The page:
Review: Brideshead Revisited


Money can’t buy you happiness or love, though for a while it might facilitate the romance. This may be the message of Brideshead Revisited, the novel turned play, which charts the relations of Charles Ryder and the aritocratic Marchmain family after he encounters Sebastian, the second son, during his first year at Oxford. The two spend a short time in paradise before the effort of preserving their isolation proves too great and the reality of life claims them.

This adaptation tries to preserve the language of the book – the dialogue is mostly lifted from the original text and Charles, played by Ziad Samaha, acts as narrator by stepping forward out of the action to comment on his past self. This device works particularly well and constituted some of my favourite moments of the first half. It brought much needed structure and changes of pacing to the script.

Unfortunately, other points are less successful, with the main problem being the extent of material to work with, since there are so many crucial and memorable moments in the book on whose inclusion everything depends. The condensing of time and material gives the entire play a surreal, almost rushed feel at times, which does evoke the theme of memory and transience, but prevents any impression of the heady languor which delights and stifles. However, the use of music during scene changes should break up this relentless flow of characters. More distressingly, the important speeches of those characters who did not make the script are assigned to others and it is this which sees Julia (Becky Moore) deliver the speech on romantic friendship assigned to Cara, Lord Marchmain’s mistress, in the novel.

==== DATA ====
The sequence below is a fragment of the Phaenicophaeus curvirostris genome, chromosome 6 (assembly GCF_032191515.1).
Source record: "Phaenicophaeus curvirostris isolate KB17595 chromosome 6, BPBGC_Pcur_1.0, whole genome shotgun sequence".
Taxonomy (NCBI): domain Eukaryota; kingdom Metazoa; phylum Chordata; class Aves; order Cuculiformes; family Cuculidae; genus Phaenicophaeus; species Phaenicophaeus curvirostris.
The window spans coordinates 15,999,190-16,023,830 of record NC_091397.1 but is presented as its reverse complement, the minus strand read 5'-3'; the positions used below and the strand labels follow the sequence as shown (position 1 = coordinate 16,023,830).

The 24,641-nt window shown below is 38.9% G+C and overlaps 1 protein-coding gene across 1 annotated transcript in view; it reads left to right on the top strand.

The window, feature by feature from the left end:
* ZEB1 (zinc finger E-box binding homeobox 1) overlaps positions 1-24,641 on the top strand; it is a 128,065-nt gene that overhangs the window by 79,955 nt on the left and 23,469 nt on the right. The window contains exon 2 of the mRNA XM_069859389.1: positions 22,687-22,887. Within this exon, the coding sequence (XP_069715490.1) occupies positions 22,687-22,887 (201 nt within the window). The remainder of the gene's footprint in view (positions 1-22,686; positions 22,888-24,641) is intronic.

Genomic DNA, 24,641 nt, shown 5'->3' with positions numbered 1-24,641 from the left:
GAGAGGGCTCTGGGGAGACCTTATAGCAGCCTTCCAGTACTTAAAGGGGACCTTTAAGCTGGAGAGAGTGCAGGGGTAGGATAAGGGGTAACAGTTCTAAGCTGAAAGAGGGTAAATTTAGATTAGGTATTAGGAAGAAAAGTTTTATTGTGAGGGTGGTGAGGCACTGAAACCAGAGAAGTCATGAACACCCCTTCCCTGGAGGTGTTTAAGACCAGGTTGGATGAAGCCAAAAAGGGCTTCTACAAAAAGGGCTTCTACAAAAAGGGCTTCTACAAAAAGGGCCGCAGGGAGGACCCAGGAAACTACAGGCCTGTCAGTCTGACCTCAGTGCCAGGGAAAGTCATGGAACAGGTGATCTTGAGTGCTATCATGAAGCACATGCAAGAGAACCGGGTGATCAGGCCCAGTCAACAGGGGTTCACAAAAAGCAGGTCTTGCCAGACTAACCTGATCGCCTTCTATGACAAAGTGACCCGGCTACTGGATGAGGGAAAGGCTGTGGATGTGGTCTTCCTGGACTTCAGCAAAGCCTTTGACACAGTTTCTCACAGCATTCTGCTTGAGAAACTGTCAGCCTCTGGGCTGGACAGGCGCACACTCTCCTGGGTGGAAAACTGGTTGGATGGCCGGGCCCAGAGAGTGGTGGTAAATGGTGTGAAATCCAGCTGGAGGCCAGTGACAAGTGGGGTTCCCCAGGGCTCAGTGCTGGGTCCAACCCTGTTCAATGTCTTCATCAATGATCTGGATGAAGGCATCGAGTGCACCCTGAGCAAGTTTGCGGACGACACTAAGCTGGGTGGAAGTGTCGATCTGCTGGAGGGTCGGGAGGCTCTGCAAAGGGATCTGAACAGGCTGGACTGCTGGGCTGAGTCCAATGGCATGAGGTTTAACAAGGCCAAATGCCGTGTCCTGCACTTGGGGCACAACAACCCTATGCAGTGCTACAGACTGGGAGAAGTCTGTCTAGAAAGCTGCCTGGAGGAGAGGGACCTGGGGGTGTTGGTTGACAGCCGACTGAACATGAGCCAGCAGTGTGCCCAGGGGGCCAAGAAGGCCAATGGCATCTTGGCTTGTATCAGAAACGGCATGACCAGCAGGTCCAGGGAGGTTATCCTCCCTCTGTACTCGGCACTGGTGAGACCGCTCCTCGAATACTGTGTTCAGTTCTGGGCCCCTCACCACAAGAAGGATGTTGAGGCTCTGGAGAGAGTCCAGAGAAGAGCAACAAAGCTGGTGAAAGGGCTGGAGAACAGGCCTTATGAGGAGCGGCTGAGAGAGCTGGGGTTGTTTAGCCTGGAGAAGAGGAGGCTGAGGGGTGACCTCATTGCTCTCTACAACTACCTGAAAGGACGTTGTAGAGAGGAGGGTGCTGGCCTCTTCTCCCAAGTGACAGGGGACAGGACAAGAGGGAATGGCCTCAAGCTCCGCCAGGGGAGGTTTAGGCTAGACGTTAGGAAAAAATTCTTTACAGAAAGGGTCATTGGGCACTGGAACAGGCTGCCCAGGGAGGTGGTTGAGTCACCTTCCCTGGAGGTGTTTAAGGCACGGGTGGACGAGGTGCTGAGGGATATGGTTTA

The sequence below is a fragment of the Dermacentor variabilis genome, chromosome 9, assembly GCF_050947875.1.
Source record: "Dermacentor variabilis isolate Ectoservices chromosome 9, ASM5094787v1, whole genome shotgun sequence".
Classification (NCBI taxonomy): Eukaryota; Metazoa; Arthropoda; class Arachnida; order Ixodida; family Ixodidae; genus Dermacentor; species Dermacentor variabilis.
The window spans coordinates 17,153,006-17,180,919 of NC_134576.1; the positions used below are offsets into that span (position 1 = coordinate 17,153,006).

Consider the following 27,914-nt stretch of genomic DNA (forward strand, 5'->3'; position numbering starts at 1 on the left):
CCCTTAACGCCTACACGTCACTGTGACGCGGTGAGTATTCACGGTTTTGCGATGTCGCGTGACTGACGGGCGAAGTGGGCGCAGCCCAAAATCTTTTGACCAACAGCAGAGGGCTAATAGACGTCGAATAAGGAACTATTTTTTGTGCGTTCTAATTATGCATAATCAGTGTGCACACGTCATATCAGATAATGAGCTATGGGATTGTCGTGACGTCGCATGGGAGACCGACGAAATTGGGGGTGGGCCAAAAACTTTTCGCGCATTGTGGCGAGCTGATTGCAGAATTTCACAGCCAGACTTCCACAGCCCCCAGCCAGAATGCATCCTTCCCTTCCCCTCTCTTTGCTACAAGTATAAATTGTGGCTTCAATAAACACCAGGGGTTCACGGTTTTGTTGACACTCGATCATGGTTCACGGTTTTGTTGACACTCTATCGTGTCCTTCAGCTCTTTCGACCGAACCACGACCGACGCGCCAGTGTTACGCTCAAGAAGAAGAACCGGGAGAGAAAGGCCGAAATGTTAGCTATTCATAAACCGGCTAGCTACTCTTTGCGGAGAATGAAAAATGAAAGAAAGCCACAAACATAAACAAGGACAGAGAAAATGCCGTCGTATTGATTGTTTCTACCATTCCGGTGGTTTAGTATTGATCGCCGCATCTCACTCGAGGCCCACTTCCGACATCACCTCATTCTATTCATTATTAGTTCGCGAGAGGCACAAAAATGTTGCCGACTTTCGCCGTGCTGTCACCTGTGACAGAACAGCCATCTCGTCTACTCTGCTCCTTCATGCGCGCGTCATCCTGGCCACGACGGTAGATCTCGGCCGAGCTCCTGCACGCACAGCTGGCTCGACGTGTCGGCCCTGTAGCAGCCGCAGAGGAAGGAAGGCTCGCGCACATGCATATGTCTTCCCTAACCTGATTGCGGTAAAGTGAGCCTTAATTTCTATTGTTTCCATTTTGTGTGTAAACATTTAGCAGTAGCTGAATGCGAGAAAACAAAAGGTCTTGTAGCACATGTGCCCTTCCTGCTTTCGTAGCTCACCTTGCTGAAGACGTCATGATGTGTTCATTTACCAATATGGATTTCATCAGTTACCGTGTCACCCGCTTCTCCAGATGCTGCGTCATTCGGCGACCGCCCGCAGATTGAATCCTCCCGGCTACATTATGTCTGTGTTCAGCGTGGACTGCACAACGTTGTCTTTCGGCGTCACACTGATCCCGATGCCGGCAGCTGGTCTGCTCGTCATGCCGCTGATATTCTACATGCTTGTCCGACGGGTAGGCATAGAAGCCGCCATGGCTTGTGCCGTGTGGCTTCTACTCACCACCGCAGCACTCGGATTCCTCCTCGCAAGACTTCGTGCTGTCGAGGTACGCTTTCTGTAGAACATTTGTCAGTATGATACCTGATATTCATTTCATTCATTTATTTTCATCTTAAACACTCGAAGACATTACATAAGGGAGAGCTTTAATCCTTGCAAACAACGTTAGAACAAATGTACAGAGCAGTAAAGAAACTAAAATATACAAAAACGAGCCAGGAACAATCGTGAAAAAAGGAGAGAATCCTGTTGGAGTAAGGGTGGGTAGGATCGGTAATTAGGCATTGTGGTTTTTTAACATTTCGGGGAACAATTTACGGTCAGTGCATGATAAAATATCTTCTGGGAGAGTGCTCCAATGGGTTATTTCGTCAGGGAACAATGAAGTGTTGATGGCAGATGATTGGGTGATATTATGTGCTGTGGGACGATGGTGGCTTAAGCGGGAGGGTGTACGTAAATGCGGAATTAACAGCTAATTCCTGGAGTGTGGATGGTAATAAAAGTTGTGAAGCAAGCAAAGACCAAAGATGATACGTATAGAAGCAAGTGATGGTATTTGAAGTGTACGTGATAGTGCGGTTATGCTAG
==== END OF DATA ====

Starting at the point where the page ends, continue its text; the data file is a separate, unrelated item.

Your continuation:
However, the challenges posed by the adaptation have been overcome by both the director, Christina Drollas, and all the actors involved. The dynamic between Samaha and Draper, who plays Sebastian, is engaging and there has clearly been effort spent on avoiding stereotypes. Draper’s performance has stripped the excitement from his character’s attempt to halt time and presents a rather sulky Sebastian who is himself growing weary of his charade. This contrasts well with Antony Blanche (Richard Hill) to whose energy there is a certain nervous vulnerability.

With fantastic acting from everyone involved as well as a set which promises the tragic opulence and decadence demanded to elevate the action away from material concerns and to the higher principles of art and religion, this production successfully incorporates the language of Waugh with the more dramatic demands of theatre. Drollas herself decribes Brideshead Revisited as the ‘death of an idyll’, but I suspect that for the majority of audience members the idyll is more alive than they care to believe.





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